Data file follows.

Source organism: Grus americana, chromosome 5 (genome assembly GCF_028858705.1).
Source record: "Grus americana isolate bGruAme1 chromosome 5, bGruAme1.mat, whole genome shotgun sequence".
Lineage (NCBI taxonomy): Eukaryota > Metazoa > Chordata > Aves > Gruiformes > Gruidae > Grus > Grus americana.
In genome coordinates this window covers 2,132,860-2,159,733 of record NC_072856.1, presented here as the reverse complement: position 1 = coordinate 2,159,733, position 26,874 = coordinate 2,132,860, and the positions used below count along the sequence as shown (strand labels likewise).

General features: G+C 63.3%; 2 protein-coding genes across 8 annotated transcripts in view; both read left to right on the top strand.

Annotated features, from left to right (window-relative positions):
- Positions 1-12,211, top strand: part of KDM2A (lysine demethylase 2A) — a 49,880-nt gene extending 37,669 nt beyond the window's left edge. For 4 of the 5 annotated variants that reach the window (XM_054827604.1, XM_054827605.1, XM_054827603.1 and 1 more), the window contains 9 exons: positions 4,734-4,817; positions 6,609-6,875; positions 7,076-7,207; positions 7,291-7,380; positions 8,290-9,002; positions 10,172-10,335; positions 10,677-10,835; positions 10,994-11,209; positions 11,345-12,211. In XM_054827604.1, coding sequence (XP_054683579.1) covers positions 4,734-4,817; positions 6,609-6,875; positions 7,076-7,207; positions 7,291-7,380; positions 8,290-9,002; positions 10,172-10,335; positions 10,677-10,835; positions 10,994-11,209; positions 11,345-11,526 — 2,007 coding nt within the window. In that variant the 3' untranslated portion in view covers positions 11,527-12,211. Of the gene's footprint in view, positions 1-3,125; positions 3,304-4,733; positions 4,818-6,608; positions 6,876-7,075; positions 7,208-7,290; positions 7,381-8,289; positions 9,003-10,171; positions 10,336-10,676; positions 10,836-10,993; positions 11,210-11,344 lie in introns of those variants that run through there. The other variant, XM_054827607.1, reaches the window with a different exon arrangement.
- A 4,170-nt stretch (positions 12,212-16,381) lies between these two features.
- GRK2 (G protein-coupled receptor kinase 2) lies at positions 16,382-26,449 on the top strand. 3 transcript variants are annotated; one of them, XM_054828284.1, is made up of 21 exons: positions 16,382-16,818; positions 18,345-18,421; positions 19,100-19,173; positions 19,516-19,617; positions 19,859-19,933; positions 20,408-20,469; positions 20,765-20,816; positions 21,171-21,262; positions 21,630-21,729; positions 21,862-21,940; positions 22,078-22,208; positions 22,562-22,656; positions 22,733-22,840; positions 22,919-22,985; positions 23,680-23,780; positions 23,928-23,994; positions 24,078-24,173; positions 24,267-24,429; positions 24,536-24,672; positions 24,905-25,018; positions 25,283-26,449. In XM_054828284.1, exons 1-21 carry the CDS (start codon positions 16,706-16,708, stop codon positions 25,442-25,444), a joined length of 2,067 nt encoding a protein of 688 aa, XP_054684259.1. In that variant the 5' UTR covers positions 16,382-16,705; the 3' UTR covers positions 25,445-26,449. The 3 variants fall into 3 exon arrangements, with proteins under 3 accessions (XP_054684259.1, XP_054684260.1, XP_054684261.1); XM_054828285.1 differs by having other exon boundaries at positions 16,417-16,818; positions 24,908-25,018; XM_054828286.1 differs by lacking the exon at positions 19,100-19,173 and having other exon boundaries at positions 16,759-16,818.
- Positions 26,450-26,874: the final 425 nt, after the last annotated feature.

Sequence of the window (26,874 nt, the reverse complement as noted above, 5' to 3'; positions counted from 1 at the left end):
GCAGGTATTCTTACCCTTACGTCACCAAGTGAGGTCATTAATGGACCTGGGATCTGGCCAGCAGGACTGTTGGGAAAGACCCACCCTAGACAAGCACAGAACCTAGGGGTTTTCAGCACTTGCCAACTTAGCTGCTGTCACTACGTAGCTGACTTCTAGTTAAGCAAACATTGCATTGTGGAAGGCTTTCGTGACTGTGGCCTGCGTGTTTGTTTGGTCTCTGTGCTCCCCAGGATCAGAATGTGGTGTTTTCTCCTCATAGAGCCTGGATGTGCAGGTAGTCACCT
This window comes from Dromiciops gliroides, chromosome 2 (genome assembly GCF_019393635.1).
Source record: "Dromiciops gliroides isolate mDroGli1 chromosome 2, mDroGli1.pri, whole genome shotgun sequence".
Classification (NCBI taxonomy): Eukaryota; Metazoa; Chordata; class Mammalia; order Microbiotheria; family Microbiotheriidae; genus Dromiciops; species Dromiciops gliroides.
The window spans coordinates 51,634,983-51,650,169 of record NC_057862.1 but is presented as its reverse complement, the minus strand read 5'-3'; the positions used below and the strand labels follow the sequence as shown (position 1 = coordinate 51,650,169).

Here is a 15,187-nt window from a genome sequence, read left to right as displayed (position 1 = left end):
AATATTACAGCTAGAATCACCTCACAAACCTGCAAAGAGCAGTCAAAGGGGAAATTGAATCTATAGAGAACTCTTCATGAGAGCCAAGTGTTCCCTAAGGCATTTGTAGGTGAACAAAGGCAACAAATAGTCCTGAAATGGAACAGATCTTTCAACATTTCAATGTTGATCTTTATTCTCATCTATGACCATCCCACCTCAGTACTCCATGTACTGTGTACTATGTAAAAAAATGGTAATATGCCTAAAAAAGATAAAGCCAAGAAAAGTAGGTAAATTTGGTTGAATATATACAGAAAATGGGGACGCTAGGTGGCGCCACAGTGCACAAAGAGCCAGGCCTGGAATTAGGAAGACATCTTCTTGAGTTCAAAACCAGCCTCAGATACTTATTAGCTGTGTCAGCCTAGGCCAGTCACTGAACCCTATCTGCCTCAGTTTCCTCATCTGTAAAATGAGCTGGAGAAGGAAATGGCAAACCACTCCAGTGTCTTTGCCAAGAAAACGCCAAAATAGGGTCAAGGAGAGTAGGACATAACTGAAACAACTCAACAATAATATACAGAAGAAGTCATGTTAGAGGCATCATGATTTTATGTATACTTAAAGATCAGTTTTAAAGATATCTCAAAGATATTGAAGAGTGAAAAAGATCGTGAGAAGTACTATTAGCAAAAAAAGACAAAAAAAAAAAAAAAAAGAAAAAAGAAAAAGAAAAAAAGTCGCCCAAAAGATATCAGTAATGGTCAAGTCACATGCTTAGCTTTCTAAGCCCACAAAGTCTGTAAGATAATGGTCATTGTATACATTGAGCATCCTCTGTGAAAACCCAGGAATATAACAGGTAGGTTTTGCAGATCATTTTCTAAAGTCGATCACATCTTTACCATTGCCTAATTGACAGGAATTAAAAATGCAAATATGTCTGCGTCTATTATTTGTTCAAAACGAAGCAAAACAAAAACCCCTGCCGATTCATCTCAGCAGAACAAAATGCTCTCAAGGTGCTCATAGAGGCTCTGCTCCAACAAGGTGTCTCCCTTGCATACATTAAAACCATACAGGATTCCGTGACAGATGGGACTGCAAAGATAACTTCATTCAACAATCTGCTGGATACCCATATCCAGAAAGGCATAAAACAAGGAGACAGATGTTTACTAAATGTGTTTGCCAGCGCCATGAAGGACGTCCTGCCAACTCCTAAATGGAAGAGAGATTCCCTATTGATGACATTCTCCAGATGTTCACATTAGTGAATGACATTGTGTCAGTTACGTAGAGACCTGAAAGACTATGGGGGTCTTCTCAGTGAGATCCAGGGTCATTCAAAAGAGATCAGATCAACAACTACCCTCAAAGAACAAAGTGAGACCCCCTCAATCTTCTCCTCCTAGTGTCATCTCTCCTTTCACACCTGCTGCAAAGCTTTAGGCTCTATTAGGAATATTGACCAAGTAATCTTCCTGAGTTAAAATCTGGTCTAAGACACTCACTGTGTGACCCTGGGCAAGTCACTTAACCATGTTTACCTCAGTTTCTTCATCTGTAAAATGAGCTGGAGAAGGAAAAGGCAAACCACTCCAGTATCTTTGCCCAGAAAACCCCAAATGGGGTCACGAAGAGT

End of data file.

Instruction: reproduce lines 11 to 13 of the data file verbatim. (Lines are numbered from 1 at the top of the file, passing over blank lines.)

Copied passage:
Sequence of the window (26,874 nt, the reverse complement as noted above, 5' to 3'; positions counted from 1 at the left end):
GCAGGTATTCTTACCCTTACGTCACCAAGTGAGGTCATTAATGGACCTGGGATCTGGCCAGCAGGACTGTTGGGAAAGACCCACCCTAGACAAGCACAGAACCTAGGGGTTTTCAGCACTTGCCAACTTAGCTGCTGTCACTACGTAGCTGACTTCTAGTTAAGCAAACATTGCATTGTGGAAGGCTTTCGTGACTGTGGCCTGCGTGTTTGTTTGGTCTCTGTGCTCCCCAGGATCAGAATGTGGTGTTTTCTCCTCATAGAGCCTGGATGTGCAGGTAGTCACCT
This window comes from Dromiciops gliroides, chromosome 2 (genome assembly GCF_019393635.1).